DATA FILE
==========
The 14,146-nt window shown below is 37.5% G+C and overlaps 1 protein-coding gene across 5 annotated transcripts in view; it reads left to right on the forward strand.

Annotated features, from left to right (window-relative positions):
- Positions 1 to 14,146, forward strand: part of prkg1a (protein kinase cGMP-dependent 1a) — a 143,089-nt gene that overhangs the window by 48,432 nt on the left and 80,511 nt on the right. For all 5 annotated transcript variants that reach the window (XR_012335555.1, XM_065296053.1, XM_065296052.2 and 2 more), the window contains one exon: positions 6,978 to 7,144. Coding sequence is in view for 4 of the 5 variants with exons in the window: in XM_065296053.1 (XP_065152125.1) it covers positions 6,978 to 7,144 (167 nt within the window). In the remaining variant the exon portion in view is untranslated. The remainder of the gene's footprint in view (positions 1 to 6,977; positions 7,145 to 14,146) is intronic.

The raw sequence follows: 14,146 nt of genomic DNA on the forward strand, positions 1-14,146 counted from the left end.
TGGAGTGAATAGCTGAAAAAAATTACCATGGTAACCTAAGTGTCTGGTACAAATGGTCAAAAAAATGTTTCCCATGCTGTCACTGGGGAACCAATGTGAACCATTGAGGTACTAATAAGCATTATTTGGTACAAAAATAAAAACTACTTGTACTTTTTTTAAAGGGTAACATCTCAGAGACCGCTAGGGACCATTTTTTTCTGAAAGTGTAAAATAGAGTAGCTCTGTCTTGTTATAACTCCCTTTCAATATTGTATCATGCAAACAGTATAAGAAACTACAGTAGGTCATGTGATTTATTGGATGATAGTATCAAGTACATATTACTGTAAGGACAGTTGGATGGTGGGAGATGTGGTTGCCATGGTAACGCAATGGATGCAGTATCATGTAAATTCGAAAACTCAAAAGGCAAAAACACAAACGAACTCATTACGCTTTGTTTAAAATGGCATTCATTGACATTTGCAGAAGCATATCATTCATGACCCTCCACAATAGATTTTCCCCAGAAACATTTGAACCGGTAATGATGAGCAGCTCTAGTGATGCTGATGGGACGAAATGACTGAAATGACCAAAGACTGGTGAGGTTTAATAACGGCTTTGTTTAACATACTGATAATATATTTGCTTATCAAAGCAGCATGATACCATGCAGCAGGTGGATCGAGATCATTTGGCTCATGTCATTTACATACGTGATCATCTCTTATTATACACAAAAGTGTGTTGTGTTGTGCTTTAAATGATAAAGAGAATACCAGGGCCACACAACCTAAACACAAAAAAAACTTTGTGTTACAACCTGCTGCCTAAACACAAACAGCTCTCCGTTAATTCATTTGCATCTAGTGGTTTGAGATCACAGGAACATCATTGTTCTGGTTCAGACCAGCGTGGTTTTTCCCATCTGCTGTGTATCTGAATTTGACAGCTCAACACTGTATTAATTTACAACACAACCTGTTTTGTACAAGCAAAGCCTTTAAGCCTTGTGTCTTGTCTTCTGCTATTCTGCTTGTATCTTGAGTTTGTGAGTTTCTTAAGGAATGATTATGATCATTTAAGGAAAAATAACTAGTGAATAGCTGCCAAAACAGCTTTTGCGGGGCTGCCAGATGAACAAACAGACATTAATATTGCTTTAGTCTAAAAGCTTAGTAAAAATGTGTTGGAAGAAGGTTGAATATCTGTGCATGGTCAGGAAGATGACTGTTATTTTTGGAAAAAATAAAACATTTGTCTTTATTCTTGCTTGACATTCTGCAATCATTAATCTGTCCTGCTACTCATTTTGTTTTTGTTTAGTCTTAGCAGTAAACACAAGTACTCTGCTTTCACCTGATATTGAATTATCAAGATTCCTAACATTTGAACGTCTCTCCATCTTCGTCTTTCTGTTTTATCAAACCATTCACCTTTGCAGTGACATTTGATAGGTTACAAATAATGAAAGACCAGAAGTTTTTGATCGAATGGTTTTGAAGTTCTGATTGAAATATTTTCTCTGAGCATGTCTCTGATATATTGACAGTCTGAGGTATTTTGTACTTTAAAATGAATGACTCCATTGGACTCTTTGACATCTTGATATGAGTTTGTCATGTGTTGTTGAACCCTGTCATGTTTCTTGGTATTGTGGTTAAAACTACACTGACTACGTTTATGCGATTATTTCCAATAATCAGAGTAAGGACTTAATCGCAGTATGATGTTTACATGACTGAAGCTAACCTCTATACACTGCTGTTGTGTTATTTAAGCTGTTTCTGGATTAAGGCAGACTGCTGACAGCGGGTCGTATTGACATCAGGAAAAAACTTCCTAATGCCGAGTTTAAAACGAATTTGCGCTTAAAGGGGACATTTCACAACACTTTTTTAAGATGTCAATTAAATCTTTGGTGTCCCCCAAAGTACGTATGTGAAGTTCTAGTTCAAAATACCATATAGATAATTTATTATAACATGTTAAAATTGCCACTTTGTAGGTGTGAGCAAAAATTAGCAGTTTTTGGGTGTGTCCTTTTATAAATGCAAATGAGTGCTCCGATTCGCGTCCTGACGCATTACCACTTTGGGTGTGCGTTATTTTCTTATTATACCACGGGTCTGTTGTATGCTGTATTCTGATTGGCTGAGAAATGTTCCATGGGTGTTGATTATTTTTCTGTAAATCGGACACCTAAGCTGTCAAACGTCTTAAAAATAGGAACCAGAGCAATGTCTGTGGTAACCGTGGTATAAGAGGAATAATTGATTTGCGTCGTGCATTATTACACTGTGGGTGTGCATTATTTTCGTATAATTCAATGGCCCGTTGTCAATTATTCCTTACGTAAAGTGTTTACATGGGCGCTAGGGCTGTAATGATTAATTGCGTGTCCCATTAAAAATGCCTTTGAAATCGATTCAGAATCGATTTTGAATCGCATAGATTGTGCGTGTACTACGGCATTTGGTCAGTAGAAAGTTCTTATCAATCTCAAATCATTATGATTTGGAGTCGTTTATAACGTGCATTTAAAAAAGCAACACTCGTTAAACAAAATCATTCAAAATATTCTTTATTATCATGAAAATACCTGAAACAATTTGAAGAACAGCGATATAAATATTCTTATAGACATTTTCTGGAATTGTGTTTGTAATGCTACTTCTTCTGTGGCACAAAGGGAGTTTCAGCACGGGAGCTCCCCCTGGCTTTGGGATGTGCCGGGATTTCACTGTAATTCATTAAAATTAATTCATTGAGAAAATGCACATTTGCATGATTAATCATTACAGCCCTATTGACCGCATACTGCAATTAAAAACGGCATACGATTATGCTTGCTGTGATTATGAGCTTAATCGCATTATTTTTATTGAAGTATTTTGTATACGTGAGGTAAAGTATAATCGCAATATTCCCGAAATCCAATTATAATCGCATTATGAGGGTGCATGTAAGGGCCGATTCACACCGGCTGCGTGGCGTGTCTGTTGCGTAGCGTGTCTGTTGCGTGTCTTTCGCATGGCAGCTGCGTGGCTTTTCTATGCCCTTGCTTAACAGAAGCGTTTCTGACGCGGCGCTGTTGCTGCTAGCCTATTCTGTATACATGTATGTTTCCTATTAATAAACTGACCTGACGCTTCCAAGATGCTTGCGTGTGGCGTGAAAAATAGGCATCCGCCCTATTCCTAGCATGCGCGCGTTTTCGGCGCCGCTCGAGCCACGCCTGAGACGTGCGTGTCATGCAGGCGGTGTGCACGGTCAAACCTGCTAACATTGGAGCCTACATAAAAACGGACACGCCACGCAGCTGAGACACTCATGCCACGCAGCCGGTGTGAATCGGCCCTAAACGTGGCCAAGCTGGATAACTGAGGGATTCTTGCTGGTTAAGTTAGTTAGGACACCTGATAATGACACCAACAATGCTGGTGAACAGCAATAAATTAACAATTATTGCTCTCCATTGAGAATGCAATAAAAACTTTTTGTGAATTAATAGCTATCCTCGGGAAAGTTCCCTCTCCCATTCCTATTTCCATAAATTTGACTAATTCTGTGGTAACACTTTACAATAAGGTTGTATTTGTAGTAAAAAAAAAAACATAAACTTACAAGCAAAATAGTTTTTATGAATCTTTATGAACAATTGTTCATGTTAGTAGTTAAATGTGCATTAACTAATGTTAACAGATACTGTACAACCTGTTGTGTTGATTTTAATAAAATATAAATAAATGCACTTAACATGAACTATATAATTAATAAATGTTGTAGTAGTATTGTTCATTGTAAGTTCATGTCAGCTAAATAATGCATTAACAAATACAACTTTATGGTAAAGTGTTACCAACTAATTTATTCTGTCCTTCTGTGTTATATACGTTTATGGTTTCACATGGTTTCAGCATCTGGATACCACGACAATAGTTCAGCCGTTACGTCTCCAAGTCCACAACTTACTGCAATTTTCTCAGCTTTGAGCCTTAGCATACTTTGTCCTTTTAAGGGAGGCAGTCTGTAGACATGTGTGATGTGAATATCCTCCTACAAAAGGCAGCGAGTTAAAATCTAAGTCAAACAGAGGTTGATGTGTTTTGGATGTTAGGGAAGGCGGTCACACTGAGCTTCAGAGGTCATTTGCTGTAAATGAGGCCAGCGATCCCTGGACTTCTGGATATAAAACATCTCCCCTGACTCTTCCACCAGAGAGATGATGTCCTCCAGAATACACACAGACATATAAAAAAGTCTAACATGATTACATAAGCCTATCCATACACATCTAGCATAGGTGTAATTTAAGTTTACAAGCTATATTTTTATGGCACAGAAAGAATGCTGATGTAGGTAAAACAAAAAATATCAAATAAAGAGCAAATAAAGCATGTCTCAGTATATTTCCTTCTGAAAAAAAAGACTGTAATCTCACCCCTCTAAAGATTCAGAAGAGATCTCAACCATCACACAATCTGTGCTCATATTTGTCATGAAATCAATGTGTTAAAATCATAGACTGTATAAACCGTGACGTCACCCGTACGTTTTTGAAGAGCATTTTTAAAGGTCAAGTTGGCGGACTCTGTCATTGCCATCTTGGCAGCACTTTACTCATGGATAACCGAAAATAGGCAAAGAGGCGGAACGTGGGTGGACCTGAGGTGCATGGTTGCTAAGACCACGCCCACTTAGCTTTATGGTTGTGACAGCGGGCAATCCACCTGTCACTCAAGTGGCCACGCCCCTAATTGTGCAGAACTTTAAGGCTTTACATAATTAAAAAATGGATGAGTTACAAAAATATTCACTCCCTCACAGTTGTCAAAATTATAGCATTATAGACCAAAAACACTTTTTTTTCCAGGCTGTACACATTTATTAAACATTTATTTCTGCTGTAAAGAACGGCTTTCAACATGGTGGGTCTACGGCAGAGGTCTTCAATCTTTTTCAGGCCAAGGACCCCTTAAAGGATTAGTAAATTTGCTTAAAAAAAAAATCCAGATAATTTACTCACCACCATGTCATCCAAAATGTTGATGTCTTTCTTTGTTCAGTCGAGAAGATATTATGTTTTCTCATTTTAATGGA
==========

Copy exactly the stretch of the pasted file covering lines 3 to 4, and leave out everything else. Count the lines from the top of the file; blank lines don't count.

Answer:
- Positions 1 to 14,146, forward strand: part of prkg1a (protein kinase cGMP-dependent 1a) — a 143,089-nt gene that overhangs the window by 48,432 nt on the left and 80,511 nt on the right. For all 5 annotated transcript variants that reach the window (XR_012335555.1, XM_065296053.1, XM_065296052.2 and 2 more), the window contains one exon: positions 6,978 to 7,144. Coding sequence is in view for 4 of the 5 variants with exons in the window: in XM_065296053.1 (XP_065152125.1) it covers positions 6,978 to 7,144 (167 nt within the window). In the remaining variant the exon portion in view is untranslated. The remainder of the gene's footprint in view (positions 1 to 6,977; positions 7,145 to 14,146) is intronic.

The raw sequence follows: 14,146 nt of genomic DNA on the forward strand, positions 1-14,146 counted from the left end.